Volkswagen focusing on electric vehicles in €180 billion investment plan

Volkswagen Focusing On Electric Vehicles In €180 Billion Investment Plan
The carmaker is still aiming to bring an affordable EV — costing around €25,000 euros at today's prices — to market by 2025. Photo: AP
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Volkswagen plans to invest €180 billion euros over five years in areas including battery production and raw material sourcing in a bid to cut electric vehicle costs and protect its market share, it said on Tuesday.

Over two-thirds of the company's five-year investment budget announced on Tuesday is allocated to electrification and digitalisation, including up to €15 billion for batteries and raw materials.


With markets in turmoil over the collapse of Silicon Valley Bank, Chief Financial Officer Arno Antlitz told analysts however that the company could postpone some battery investments if the market did not grow as expected.

"The overall target is having at all times solid financials," Mr Antlitz said.

Volkswagen, Europe's top carmaker, is striving to close a gap with electric vehicle (EV) pioneer Tesla by expanding its slice of the growing market for battery-powered cars.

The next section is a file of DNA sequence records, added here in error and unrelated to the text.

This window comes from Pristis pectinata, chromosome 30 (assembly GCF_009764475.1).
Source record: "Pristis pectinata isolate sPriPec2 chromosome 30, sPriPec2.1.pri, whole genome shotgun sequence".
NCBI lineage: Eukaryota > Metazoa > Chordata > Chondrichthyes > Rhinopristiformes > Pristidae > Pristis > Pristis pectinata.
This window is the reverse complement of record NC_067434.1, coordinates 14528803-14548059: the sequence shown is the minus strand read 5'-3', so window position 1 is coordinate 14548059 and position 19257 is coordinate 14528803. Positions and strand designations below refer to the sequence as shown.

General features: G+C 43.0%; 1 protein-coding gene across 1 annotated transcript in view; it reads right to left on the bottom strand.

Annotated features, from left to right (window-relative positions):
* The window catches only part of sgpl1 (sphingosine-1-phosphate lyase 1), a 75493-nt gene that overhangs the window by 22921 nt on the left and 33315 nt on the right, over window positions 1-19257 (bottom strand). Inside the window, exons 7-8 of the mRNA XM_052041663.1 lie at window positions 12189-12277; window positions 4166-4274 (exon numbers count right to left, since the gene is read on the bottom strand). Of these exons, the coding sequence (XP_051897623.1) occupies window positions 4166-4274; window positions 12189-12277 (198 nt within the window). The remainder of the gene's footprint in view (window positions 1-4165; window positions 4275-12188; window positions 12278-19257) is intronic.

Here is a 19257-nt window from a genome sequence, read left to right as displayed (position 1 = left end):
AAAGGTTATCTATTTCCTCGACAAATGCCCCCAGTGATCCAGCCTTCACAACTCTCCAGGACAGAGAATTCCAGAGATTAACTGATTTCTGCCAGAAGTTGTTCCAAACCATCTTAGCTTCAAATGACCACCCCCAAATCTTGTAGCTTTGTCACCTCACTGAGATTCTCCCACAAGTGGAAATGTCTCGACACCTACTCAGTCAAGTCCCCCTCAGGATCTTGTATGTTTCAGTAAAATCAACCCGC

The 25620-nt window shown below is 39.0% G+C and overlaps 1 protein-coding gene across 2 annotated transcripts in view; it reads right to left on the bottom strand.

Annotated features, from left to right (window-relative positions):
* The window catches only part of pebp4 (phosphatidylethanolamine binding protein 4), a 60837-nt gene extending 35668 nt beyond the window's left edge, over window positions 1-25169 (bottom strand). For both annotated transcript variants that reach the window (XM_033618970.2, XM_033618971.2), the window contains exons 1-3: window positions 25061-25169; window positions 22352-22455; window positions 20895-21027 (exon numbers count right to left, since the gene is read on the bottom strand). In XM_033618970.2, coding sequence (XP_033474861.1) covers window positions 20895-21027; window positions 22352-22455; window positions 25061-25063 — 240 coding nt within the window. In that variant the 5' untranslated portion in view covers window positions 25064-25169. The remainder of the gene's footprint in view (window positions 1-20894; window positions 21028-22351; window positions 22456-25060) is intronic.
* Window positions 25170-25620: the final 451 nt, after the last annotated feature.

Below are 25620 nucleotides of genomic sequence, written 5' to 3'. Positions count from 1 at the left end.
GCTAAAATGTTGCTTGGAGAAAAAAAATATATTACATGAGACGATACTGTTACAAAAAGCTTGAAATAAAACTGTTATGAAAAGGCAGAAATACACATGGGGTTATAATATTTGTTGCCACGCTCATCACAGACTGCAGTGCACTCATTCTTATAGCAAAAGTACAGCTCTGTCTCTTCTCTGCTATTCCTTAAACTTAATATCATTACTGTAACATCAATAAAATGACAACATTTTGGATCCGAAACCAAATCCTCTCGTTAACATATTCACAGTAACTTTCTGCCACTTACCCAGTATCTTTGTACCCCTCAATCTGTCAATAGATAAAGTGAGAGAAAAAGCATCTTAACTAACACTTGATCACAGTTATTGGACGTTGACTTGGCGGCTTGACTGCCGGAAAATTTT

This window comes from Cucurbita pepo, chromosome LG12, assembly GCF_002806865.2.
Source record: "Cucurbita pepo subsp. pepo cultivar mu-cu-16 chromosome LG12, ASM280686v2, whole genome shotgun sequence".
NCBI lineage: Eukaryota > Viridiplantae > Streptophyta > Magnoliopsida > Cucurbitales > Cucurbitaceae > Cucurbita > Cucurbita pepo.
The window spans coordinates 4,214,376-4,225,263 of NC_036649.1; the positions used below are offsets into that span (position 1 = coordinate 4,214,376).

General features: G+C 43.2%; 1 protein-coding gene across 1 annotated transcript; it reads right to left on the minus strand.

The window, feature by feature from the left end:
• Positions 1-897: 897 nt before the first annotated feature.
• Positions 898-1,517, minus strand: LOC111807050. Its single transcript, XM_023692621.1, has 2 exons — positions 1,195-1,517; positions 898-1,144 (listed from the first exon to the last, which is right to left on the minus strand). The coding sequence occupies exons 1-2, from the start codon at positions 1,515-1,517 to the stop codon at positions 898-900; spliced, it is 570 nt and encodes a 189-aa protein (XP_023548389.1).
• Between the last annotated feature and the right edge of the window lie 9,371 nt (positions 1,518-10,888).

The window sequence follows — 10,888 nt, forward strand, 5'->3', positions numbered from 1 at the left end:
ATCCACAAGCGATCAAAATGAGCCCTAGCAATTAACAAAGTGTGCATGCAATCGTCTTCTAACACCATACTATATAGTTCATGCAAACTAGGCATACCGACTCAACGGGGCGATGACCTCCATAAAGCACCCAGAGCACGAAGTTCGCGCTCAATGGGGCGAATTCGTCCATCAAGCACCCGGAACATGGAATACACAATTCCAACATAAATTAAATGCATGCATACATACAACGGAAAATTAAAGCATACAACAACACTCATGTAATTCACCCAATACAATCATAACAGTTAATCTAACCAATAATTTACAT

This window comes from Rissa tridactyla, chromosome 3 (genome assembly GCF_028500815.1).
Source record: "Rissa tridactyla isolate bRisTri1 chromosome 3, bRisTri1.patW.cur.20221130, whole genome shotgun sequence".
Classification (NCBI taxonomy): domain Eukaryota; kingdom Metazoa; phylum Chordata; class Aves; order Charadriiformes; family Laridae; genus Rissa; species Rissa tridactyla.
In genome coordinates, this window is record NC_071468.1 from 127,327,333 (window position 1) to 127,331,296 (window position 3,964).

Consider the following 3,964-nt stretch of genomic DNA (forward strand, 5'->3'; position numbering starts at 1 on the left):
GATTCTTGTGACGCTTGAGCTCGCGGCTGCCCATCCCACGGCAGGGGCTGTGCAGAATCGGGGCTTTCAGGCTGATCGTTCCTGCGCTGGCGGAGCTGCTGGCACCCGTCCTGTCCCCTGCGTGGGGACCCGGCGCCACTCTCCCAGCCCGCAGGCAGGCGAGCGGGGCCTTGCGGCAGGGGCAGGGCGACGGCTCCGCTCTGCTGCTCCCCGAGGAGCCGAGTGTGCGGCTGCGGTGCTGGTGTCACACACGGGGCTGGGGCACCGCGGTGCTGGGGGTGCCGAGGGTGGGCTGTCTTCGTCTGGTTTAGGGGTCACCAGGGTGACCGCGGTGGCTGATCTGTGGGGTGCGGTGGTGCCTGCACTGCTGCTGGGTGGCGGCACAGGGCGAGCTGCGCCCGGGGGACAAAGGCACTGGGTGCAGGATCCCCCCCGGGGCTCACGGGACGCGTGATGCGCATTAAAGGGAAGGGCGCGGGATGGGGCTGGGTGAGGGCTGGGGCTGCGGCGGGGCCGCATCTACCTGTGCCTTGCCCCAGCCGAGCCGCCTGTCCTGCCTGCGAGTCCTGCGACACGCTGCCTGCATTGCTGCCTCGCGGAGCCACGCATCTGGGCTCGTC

The carmaker is still aiming to bring an affordable EV — costing around €25,000 euros at today's prices — to market by 2025, produced on a second-generation version of its all-electric MEB platform.


Mr Antlitz said he hoped the company would by then have struck enough raw material sourcing deals and expanded battery production to bring down EV costs, 40 per cent of which stem from the cost of the battery.

"We expect to reach 20 per cent electromobility in new sales from 2025 and are already investing two-thirds in that area," Antlitz said. "On the other hand we need to keep combustion engines competitive... that is a double burden."

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The carmaker said it is finalising high-performance software for its premium and luxury brands which could in the medium term be applied across the company, in an attempt to improve operations at its software unit Cariad.

The unit set up under former CEO Herbert Diess has gone over budget and fallen behind on its goals, suffering an operating loss of 2.1 billion euros in 2022 on revenue of 800 million euros, according to the carmaker's annual report released on Tuesday.

Shares in Volkswagen were 2.6 per cent lower on Tuesday morning, with analysts at Jefferies describing the detailed final fourth-quarter results as "weak".

Volkswagen met analysts' expectations in 2022 on revenues but missed the consensus estimate for earnings before interest and taxes by 3 per cent. — Reuters

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